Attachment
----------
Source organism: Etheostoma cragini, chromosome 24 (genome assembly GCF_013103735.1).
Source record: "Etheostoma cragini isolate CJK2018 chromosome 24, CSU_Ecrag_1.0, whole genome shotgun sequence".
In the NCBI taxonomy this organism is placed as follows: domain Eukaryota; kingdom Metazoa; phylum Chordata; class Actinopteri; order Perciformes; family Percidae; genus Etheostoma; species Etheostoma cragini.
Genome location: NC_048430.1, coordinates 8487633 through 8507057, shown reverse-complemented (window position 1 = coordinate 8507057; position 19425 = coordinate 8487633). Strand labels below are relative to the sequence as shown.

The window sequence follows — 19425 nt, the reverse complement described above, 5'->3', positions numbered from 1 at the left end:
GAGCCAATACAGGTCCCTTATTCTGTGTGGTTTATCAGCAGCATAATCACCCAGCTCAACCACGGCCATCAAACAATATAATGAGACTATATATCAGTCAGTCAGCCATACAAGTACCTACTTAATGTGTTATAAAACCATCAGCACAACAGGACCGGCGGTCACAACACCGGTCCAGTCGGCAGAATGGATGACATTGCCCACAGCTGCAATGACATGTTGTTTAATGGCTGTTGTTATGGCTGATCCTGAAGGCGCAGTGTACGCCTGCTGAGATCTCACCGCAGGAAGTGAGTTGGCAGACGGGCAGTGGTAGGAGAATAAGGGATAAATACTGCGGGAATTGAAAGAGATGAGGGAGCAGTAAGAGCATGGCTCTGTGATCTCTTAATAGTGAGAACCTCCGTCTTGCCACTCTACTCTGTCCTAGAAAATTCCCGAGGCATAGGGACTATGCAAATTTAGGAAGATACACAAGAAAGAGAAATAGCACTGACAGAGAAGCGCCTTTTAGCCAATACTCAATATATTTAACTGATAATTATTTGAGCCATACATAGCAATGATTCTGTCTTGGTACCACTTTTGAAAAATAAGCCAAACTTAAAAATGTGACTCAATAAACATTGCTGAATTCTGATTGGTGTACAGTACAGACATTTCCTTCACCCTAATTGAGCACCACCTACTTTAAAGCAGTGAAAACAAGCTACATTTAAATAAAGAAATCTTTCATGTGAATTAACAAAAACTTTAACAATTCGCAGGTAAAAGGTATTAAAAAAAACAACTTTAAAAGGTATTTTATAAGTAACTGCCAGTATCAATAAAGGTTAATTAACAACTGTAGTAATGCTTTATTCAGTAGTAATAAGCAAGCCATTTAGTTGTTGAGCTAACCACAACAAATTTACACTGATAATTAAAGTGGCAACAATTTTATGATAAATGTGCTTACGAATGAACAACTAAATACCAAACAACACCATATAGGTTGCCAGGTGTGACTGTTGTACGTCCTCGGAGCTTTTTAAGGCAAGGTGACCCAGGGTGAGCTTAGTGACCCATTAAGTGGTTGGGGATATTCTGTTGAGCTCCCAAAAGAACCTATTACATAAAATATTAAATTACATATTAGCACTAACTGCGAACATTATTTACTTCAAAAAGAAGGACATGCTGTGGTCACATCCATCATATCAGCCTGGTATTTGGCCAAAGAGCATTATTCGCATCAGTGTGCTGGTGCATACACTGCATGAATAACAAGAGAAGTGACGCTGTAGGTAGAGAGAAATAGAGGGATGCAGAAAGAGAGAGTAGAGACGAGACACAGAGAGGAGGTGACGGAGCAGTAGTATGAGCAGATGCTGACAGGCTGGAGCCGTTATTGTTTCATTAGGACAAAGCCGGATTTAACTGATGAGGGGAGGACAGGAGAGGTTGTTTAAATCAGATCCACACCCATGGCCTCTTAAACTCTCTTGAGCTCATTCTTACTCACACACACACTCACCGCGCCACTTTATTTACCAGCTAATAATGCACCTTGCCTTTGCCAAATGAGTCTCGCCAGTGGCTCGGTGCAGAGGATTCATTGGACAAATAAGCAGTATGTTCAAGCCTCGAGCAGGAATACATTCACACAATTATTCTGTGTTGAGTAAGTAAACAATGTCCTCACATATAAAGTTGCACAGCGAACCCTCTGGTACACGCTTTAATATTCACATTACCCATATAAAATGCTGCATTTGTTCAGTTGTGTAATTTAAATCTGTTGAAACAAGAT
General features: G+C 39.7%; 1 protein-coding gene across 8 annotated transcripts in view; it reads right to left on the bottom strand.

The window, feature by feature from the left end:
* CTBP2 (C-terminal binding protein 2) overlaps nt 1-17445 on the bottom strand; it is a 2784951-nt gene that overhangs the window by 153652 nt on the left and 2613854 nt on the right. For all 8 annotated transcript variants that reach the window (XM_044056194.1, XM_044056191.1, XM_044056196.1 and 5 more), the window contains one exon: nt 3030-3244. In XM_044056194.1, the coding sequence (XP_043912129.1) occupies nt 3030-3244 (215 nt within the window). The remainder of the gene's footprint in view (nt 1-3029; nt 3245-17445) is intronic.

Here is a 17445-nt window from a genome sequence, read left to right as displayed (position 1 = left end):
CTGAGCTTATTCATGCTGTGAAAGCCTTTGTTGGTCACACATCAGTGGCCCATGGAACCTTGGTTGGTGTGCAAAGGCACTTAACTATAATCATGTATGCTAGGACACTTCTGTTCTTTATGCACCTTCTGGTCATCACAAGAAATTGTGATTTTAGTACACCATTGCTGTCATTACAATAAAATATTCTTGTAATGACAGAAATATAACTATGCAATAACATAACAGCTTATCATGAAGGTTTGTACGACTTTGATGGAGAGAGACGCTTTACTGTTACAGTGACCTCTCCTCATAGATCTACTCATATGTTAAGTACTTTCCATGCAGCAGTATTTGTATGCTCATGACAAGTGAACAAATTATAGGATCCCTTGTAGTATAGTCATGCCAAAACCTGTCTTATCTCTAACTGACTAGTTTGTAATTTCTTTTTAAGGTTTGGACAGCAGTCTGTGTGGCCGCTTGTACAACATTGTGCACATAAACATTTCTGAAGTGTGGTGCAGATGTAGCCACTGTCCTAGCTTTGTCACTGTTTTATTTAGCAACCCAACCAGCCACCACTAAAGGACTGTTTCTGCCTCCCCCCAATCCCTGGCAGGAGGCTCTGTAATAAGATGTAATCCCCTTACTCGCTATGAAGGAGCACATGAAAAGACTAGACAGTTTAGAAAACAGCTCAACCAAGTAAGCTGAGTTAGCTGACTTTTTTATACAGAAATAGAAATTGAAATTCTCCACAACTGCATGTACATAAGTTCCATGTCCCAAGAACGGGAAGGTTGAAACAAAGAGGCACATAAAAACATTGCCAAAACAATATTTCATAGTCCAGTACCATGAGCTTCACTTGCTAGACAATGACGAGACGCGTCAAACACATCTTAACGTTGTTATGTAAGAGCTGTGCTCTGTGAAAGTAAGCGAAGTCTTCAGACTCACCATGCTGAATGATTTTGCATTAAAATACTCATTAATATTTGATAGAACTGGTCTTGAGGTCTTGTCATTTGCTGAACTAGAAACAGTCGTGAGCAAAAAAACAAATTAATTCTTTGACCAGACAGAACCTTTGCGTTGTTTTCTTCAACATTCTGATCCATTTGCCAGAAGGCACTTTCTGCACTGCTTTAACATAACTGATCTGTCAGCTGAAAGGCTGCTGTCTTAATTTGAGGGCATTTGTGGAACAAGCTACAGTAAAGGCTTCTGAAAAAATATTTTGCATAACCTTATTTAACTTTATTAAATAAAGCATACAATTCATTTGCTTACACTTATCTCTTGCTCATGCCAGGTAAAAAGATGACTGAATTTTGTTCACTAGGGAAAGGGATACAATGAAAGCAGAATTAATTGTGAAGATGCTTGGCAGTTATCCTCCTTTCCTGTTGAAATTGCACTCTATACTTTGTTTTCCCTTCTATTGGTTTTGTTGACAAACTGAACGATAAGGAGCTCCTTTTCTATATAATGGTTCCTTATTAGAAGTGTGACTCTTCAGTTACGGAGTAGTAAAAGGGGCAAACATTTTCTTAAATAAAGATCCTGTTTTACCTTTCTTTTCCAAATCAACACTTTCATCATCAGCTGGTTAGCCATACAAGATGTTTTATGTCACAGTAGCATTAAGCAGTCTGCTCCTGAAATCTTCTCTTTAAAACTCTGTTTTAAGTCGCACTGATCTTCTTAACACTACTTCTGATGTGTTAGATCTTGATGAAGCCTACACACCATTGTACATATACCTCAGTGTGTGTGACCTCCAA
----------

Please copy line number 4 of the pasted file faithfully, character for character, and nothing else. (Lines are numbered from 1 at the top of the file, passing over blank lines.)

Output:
Genome location: NC_048430.1, coordinates 8487633 through 8507057, shown reverse-complemented (window position 1 = coordinate 8507057; position 19425 = coordinate 8487633). Strand labels below are relative to the sequence as shown.